I gotchya old school cred right here…
This is from Dimensions ‘84 my Junior High School yearbook. I am the kid in the center shuffling a bunch of papers and notably - not - looking as if the entire party had just been TPK’d. Chris, the tall kid standing next to me, may have been the DM or it may have been me. We all took turns DM-ing different adventures. Honestly, I don’t remember the photograph even being taken. It was definitely staged though. One of us is probably standing so we didn’t have to sit with our back to the camera. We did push desks together to play on, but the surface usually wasn’t so cluttered. We probably did this for the photo because - D&D - even back then it did not seem right without wobbly towers of books and papers sliding around the table.
I also have no recollection of being voted “co-president” of the group. That was complete news to me when the yearbook came out. Maybe Joe Spoleti (not pictured) snuck it in there to get access to the dodgeball launch codes, or whatever it is that the co-presidents of after-school groups actually do. It says we were a club but we were really more of a group. Part of being able to use the school was an open door policy where anyone could join. There were no strange initiation rites. If you showed up we would set you up with a character and try to squeeze you into the game as best we could. Girls were invited but none dared to show, so it did remain something of a sausage fest.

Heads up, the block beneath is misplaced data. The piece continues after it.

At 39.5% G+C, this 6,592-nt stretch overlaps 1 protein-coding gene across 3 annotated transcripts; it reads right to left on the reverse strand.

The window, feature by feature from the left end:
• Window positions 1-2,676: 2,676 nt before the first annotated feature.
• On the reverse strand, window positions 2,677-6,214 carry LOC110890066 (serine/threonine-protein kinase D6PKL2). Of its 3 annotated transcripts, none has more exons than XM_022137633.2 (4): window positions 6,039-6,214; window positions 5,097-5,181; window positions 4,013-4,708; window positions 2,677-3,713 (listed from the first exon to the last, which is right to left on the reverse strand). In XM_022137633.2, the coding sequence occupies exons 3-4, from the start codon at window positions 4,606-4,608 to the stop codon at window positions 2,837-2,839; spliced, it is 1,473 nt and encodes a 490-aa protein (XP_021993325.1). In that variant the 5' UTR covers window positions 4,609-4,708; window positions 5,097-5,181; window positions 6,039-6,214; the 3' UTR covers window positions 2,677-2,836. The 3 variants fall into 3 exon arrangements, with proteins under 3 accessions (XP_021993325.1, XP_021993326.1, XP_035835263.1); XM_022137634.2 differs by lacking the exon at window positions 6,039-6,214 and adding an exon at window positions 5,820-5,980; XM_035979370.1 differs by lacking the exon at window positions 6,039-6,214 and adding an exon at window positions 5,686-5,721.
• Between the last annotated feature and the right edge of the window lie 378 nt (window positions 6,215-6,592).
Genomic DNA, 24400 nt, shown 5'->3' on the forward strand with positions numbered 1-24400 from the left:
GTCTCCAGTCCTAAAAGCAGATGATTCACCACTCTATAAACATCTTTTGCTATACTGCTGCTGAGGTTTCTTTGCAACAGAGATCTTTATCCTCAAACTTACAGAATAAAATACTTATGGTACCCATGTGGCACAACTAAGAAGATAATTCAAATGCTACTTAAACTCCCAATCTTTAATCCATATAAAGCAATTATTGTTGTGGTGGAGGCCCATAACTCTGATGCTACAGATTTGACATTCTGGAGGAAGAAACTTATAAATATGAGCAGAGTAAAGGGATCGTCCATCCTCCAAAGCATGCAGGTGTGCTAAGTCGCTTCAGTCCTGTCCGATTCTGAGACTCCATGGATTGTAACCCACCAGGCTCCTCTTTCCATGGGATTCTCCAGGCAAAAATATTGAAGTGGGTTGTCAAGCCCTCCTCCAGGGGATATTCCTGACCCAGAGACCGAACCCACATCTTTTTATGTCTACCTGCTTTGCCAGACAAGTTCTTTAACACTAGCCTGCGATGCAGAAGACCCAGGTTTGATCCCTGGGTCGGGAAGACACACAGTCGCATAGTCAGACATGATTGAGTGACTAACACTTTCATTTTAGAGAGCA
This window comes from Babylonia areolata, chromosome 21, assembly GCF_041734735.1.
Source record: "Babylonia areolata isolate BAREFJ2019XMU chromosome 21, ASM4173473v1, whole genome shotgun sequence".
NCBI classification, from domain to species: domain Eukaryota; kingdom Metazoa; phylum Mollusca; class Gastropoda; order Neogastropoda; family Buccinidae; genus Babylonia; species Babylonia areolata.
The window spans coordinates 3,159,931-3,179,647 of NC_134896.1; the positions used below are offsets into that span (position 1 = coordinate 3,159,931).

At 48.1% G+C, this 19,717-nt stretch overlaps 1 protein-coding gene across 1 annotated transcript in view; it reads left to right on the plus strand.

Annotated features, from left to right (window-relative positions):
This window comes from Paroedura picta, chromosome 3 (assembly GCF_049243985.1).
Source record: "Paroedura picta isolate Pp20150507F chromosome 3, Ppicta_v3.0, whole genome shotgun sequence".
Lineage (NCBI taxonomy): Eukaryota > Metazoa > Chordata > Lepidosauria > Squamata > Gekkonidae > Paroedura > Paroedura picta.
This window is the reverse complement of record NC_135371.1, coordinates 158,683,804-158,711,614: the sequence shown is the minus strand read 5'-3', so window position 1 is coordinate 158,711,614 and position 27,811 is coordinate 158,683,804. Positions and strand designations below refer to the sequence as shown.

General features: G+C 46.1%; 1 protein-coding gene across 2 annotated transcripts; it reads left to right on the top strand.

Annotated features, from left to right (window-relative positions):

(and maybe that was all for the better)
Every Tuesday and Thursday (I’m pretty sure) we would meet after school in the social studies room and play for a couple of hours. Mrs. Dewsnap sat quietly at her desk in the front of the room correcting papers, undoubtedly listening in to make sure things didn’t get too out of hand. To her credit, she never intervened on any of our games, and to our credit things we never got so out of hand that she had to. We were good kids. We even had something of an unwritten policy where you never killed anything unless they had done something to deserve it, especially humanoids. In a strange way, I guess it’s kind of fitting that it all took place in the social studies room. Now if only actual human history could be so kind.